Generalized Linear Model IV

Dec. 6, 2018 $\newcommand{\bs}{\boldsymbol}$ $\newcommand{\argmin}[1]{\underset{\bs{#1}}{\text{arg min}}\,}$ $\newcommand{\argmax}[1]{\underset{\bs{#1}}{\text{arg max}}\,}$ $\newcommand{\tr}{^{\top}}$ $\newcommand{\norm}[1]{\left|\left|\,#1\,\right|\right|}$ $\newcommand{\given}{\,|\,}$ $\DeclareMathOperator{\E}{\mathbb{E}}$ $\newcommand{\blue}[1]{{\color{blue} {#1}}}$ $\newcommand{\red}[1]{{\color{red} {#1}}}$ $\newcommand{\orange}[1]{{\color{orange} {#1}}}$ $\newcommand{\pfrac}[2]{\frac{\partial #1}{\partial #2}}$

We start by introducing the simple Poisson log-linear model, where the Poisson means $\lambda_{i}$ is related to the covariates via the log-linear model

$$ \begin{aligned} g(\lambda_{i}) &= \eta_{i} = \log \lambda_{i} = \bs{x}_{i}\tr \bs{\theta} \\ i &= 1,..., n \end{aligned}\tag{1} $$

Before doing any analysis, it helps to visualize the situation. We generate a dataset whose truth is given by (1).

In [1]:
data.load <- function(p, theta, seed=2, n=100) {   
#     -----------
#     theta = fixed effect
#     n = number of points
#     p = number of columns of design matrix  
#     -----------
    set.seed(seed)
    X <- rep(1, n)
    for (i in 1:(p-1)){
        X <- cbind(X, runif(n, 0, 5))
    }
    Y <- rpois(n, exp(as.matrix(X)%*%theta))
    cbind(X, Y)
}
In [5]:
mydata <- data.load(p=2, theta=c(0.1,0.6)) # generate dataset
options(repr.plot.width=4, repr.plot.height=4) # plotting
plot(mydata[,2], mydata[,3], xlab='X', ylab='Y', main='Poisson')

This is a classic example that breaks the assumptions of a linear regression, as the variances of the residuals keep on increasing. This also makes a lot of sense: As $X$ increases, the Poisson variance $\lambda$, which is equal to its mean, also increases.

Nested Random Effects

Let's move on to something more interesting. In many applications, data are naturally dispersed and divided in clusters. This calls for a nested linear mixed model. For ease of typing, we adopt a different notation. Instead of writing $\bs{x}_i^{(j)}$, which is the notation we used in the previous post, we use $\bs{x}_{ij}$ to denote the covariates for the $j$th training example in the $i$th subject. In general, a linear mixed model with nested random effect has the following link function:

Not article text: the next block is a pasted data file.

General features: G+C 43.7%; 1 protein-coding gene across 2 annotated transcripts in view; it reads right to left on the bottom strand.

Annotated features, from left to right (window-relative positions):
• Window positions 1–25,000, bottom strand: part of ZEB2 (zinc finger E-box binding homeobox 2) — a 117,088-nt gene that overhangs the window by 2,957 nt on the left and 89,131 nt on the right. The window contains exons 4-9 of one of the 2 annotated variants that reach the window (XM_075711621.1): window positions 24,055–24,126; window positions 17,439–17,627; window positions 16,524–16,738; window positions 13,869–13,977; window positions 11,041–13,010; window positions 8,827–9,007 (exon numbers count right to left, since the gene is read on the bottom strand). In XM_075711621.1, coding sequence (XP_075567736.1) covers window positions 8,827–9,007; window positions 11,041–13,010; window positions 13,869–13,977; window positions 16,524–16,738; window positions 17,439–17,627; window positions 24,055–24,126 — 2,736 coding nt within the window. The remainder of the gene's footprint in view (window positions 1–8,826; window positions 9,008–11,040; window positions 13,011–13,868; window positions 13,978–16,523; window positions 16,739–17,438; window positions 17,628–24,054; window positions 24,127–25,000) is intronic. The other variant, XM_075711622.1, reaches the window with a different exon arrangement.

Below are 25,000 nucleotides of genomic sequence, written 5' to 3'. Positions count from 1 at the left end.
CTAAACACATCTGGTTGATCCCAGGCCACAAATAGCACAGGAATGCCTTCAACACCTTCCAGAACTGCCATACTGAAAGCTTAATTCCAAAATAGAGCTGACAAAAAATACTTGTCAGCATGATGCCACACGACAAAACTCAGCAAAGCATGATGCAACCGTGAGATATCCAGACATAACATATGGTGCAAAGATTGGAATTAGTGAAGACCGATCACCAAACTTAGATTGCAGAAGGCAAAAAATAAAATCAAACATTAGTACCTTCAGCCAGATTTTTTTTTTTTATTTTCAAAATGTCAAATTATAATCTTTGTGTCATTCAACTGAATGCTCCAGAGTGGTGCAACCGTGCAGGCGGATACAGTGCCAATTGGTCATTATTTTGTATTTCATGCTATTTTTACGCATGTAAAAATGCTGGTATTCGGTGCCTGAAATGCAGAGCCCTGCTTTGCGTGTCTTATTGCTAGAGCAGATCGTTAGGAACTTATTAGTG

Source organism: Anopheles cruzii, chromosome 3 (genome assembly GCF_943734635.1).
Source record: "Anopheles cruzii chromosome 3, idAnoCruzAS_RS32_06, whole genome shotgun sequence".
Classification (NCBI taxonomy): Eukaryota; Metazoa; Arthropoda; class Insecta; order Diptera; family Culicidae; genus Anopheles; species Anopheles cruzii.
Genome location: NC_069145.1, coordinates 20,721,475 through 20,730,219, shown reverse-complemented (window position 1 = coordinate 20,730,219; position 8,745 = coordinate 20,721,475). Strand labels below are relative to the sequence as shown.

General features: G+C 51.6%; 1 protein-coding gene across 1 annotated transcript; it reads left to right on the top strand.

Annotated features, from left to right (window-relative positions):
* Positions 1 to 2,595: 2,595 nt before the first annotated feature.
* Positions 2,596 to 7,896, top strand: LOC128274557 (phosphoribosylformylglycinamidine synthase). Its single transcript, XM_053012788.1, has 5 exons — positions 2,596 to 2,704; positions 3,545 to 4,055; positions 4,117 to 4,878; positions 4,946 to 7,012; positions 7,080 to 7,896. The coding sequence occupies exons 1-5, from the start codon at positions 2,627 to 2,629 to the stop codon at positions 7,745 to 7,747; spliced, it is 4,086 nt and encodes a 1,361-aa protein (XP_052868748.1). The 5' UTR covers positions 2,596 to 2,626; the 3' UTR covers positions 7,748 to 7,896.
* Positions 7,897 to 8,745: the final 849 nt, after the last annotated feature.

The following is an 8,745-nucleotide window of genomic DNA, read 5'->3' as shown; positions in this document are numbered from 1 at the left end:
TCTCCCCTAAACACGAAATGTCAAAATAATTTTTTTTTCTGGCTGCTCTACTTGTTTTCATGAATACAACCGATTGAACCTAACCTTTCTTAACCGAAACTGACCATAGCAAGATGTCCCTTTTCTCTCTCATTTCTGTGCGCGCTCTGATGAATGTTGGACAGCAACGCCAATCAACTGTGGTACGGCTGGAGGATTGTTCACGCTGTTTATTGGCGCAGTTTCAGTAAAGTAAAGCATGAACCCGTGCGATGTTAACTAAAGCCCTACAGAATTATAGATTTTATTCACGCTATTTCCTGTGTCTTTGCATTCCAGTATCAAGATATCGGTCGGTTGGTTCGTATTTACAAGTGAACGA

$$ \begin{aligned} g(\mu_{ij}) = \eta_{ij} &= \bs{x}_{ij}\tr\bs{\theta} + \bs{z}_{ij}\tr\bs{\beta}_i + \bs{t}_{ij}\tr\bs{\gamma}_{ij} \\ i &= 1,...,n, \,\, j=1,..., m_i \end{aligned}\tag{2} $$

where $\bs{\theta}$ is the fixed effect, $\bs{\beta}_i$ is the random effect associated to each subject through covariates $\bs{z}_{ij}$, and $\bs{\gamma}_{ij}$ is the nested random effect associated to the $j$th training example in the $i$th subject through the covariates $\bs{t}_{ij}$.

The model is complete after imbuing it with the following prior distributions:

$$ \begin{aligned} \bs{\beta}_i \sim \mathcal{N}(\bs{0}, \bs{\Sigma}_1), &\quad \bs{\Sigma}_1 \sim \text{IW}(\nu_1, \bs{S}_1)\\ \bs{\gamma}_{ij} \sim \mathcal{N}(\bs{0}, \bs{\Sigma}_2) , &\quad \bs{\Sigma}_2 \sim \text{IW}(\nu_2, \bs{S}_2), \end{aligned} \tag{3} $$

where $\text{IW}(\nu, \bs{S})$ is the inverse Wishart distribution for $\bs{\Sigma}$ with the kernel $|\bs{\Sigma}|^{-\nu/2} \text{exp}(-\text{tr}(\bs{\Sigma}^{-1}\bs{S})/2)$.

Adding the prior $\mathcal{N}(\bs{a}, \bs{R})$ for the fixed effect, we have the following posterior distribution:

$$ \begin{aligned} &\quad \pi(\bs{\theta}, \bs{\beta}_1,..., \bs{\beta}_n, \bs{\gamma}_{11},...,\bs{\gamma}_{n,m_n}, \bs{\Sigma}_1, \bs{\Sigma}_2) \propto \\ & \text{exp} \left\{-\frac{1}{2}(\bs{\theta}-\bs{a})\tr \bs{R}^{-1}(\bs{\theta}-\bs{a}) + \sum_{i=1}^n \sum_{j=1}^{m_i} \frac{y_{ij}\theta_{ij} - b(\theta_{ij})}{\phi_{ij}}\right\} \\ \times\,\, & |\bs{\Sigma}_1|^{-n/2} \text{exp}\left\{-\frac{1}{2}\sum_{i=1}^n \bs{\beta}_i\tr \bs{\Sigma}_1^{-1}\bs{\beta}_i\right\} \times |\bs{\Sigma_2}|^{-n/2} \text{exp}\left\{-\frac{1}{2}\sum_{i=1}^n \sum_{j=1}^{m_i} \bs{\gamma}_{ij}\tr \bs{\Sigma}_2^{-1}\bs{\gamma}_{ij}\right\} \\ \times\,\, & |\bs{\Sigma}_1|^{-\nu_1/2} \text{exp}\left\{-\frac{1}{2}\text{tr}(\bs{\Sigma}_1^{-1}\bs{S}_1) \right\} \times |\bs{\Sigma}_2|^{-\nu_2/2} \text{exp}\left\{-\frac{1}{2}\text{tr}(\bs{\Sigma}_2^{-1}\bs{S}_2) \right\}. \end{aligned} \tag{4} $$

In the previous post, we developed the augmented technique for fitting a mixed model. We can do the same here by writing the augmented regression coefficients and design matrix as